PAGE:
As I wrote in Saving Monticello, he was born Jonah Phaibush in 1735 in Busek, a village in Prussia. He left Prussia in 1756 at age twenty-one to seek his fortune in the American colonies, stopping in England, and then arriving in Charleston, South Carolina. Along the way he Anglicized his names to Jonas Phillips.

A few years later Jonas Phillips moved to Albany, New York, where he became a Freemason and opened a store in which he sold food and spirits. Jonas Phillips left Albany in 1761, married Rebecca Machado a year later, and settled in New York City where he again owned and operated a retail store. He also was an auctioneer and served the Jewish community as a shohet (ritual slaughterer) and bodek (meat examiner). Jonas Phillips became a naturalized citizen in April 1771. Around 1774 he moved his growing family to Philadelphia where he opened a “vendue store” at the upper end of Third Street.

Swept up in the revolutionary fervor in New York and Philadelphia in the 1770s, Jonas Phillips spoke out publicly on British abuses of colonists’ rights. He signed a letter published in the January 23, 1770, New York Gazette supporting the strongly anti-British Non Importation Resolutions of 1765. He also participated in running the British blockade of Philadelphia. On October 31, 1778, at age 43, Jonas Phillips became a private in Capt. John Linton’s Company of Col. William Bradford’s Battalion, a Philadelphia militia unit in the Continental Army.

His most famous public religious act was the September 7, 1787, letter Jonas Phillips wrote to the Constitutional Convention in Philadelphia. Identifying himself as “one of the people called Jews of the City of Philadelphia,” he called on the body to include provisions in the Constitution they were writing to provide “all men” the “natural and unalienable Right to worship almighty God according to their own Conscience and understanding.”

He also was instrumental in raising funds to purchase a new building for the Mikveh Israel synagogue in Philadelphia in 1782. Jonas Phillips later was elected the president of that historic Spanish and Portuguese Congregation, which had been established in 1740. As the head of the congregation, he invited George Washington to attend the dedication ceremonies of its new building.
Jonas Phillips died in Philadelphia on January 29, 1803. 

He and Rebecca Phillips had 21 children, and many more grandchildren, including Uriah Phillips Levy. Uriah inherited his grandfather’s patriotism and love of the sea, running away from home at age ten to be a cabin boy on a ship. He joined the Navy when he was twenty years old, and served heroically in the War of 1812. He went on to a fifty-year Navy career (the first Jewish-American to do so), and achieved the rank of Commodore, then the highest in the Navy.

Uriah Levy also purchased Thomas Jefferson’s Monticello in 1834, and repaired, restored and preserved that American architectural treasure.


THE FIRST JEWISH AMERICANS: I was delighted to get an email from Harley Lewis, a grandniece of Uriah Levy’s nephew Jefferson Levy, who owed Monticello from 1879-1923. Mrs. Lewis was extremely helpful to me when I was doing the research for Saving Monticello, and has been one of the book’s most enthusiastic supporters.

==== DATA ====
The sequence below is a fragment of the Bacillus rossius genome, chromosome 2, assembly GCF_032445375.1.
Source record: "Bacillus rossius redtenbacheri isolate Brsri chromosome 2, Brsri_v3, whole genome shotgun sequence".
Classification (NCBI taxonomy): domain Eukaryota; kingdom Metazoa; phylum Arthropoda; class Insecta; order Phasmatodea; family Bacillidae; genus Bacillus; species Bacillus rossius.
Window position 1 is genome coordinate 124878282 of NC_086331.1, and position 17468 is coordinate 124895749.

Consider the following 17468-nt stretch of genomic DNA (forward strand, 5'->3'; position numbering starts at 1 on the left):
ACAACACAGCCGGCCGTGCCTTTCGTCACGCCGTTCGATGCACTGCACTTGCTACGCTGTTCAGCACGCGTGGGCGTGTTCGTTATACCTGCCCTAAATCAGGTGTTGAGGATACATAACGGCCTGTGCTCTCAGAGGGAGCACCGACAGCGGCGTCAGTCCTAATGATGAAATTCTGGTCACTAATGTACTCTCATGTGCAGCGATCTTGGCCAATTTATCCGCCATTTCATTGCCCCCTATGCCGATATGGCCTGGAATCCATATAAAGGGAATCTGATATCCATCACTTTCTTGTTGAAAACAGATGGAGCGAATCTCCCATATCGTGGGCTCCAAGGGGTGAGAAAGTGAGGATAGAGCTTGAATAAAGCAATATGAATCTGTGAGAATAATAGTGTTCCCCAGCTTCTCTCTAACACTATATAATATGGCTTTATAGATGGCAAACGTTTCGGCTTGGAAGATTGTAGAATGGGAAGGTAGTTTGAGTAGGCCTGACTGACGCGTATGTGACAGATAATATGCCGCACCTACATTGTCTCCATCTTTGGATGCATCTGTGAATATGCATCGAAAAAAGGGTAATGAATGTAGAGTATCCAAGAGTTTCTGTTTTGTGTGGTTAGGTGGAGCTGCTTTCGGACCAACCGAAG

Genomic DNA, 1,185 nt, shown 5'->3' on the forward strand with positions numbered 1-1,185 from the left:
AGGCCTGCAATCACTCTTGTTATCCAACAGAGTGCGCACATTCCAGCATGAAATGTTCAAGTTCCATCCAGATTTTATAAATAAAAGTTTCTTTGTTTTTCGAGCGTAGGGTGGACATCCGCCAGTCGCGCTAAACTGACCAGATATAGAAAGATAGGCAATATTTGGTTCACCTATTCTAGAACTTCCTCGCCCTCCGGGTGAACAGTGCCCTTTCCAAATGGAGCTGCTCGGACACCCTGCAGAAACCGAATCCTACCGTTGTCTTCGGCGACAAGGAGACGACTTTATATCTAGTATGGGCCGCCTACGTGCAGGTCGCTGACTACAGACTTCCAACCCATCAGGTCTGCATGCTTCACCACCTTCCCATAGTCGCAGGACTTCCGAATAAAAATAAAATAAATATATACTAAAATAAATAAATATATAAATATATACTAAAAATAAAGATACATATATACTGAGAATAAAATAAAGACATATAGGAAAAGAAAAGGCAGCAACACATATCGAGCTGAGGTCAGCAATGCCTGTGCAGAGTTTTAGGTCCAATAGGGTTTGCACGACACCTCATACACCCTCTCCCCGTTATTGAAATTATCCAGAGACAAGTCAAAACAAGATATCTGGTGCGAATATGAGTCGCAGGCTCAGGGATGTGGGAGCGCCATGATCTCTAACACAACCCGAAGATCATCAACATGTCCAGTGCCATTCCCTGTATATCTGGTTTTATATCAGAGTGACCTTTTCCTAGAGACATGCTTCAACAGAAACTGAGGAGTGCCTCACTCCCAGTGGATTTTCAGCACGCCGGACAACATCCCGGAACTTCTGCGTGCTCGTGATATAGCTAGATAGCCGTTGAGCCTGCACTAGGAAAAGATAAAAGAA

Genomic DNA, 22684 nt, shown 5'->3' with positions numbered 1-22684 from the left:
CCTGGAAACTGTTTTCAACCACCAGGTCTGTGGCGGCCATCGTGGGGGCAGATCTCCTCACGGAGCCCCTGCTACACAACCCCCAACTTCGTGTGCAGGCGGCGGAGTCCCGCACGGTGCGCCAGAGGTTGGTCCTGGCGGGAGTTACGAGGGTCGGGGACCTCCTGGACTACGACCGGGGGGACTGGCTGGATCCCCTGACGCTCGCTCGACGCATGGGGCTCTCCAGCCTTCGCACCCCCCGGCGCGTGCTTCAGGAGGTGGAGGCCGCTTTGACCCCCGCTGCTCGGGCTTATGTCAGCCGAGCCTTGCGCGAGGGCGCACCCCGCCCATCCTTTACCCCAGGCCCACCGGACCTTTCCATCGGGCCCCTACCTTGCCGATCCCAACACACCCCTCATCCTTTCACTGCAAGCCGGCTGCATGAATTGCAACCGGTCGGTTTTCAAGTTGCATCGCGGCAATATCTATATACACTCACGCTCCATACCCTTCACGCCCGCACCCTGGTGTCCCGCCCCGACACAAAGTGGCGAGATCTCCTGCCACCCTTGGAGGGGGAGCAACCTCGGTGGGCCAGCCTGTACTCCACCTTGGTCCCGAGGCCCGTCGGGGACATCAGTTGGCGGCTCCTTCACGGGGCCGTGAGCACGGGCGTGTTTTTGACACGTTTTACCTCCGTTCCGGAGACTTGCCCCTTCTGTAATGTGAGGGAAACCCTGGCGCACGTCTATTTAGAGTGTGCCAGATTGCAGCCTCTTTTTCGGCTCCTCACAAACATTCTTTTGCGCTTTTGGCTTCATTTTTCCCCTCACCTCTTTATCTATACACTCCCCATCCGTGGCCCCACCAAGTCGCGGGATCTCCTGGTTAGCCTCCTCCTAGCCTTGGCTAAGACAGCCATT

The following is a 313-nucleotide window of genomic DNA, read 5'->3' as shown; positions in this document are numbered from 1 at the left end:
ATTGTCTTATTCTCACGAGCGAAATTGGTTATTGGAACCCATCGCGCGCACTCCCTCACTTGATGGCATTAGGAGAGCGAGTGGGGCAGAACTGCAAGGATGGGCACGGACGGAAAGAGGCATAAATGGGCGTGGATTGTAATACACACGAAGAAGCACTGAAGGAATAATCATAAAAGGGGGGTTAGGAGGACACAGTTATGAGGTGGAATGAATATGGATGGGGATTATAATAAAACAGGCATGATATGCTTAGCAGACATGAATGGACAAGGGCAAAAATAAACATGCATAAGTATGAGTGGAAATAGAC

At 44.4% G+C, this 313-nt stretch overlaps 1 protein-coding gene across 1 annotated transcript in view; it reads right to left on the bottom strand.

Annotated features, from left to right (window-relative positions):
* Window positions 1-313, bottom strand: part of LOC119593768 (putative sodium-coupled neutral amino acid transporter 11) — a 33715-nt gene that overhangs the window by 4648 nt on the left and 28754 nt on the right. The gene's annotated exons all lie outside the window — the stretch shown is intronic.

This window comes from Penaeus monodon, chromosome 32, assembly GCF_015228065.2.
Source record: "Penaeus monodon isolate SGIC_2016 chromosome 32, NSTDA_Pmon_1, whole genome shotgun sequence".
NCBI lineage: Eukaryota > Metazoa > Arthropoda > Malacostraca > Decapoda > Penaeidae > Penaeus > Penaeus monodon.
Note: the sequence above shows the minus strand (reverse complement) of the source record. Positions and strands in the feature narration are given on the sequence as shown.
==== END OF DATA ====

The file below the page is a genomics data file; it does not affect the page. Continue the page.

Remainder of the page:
She told me she had read the item in the December newsletter about the First Jewish Americans exhibit at the New York Historical Society Museum and Library. Mrs. Lewis, who just turned 91, went on to say that she took in the exhibit with her sons and one of her grandchildren and found it “very interesting.” Uriah Levy’s “full-length portrait [above] was very exciting to see,” she said, noting that she had seen the painting at its previous homes, the Jewish Chapel at the Norfolk Naval Station, and the museum at the U.S. Naval Academy.

For more info on the exhibit, go to http://bit.ly/2NYHistSoc

EVENTS:  My next book, the first-ever biography of Barry Sadler, will be published May 1. For more info on Ballad of the Green Beret, go to http://bit.ly/GBBallad


One event in January:
  • Sunday, January 29, 1:30 p.m. talk on What So Proudly We Hailed: Francis Scott Key, A Life , and book signing at the Manassas Museum, 9101 Prince Street in Manassas, Virginia. The talk is free and open to the public. For more info, go to http://bit.ly/ManassasMusee

Please email if you’d like to arrange an event for Saving Monticello—or for any of my other books, including What So Proudly We Hailed, Lafayette: Idealist General, and the Barry Sadler bio (starting in May)—please email me at marc527psc@aol.com

For details on other upcoming events, go to bit.ly/SMOnline That’s the “Author Events” page on my website, www.marcleepson.com



 Facebook, Twitter: If you’re on Facebook, please send me a friend request. If you’re on Twitter, I’d love to have you as a follower.

Gift IdeasIf you would like a personally autographed, brand-new paperback copy of Saving Monticello, e-mail me at Marc527psc@aol.com Or go to marcleepson.com/signedbooks.html to order copies through my local bookstore, Second Chapter Books in Middleburg, Virginia. We also have copies of Desperate Engagement, Flag, Lafayette, and What So Proudly We Hailed.